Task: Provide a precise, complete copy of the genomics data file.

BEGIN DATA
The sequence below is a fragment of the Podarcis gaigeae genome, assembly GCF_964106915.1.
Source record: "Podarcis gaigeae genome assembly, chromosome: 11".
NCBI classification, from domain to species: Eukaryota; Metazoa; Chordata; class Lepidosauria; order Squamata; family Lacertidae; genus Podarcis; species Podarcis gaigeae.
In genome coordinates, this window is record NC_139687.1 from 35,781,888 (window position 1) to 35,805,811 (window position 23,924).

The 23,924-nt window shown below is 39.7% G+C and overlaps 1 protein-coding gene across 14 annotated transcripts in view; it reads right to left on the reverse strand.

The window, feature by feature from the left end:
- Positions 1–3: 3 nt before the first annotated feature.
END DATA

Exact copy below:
The sequence below is a fragment of the Podarcis gaigeae genome, assembly GCF_964106915.1.
Source record: "Podarcis gaigeae genome assembly, chromosome: 11".
NCBI classification, from domain to species: Eukaryota; Metazoa; Chordata; class Lepidosauria; order Squamata; family Lacertidae; genus Podarcis; species Podarcis gaigeae.
In genome coordinates, this window is record NC_139687.1 from 35,781,888 (window position 1) to 35,805,811 (window position 23,924).

The 23,924-nt window shown below is 39.7% G+C and overlaps 1 protein-coding gene across 14 annotated transcripts in view; it reads right to left on the reverse strand.

The window, feature by feature from the left end:
- Positions 1–3: 3 nt before the first annotated feature.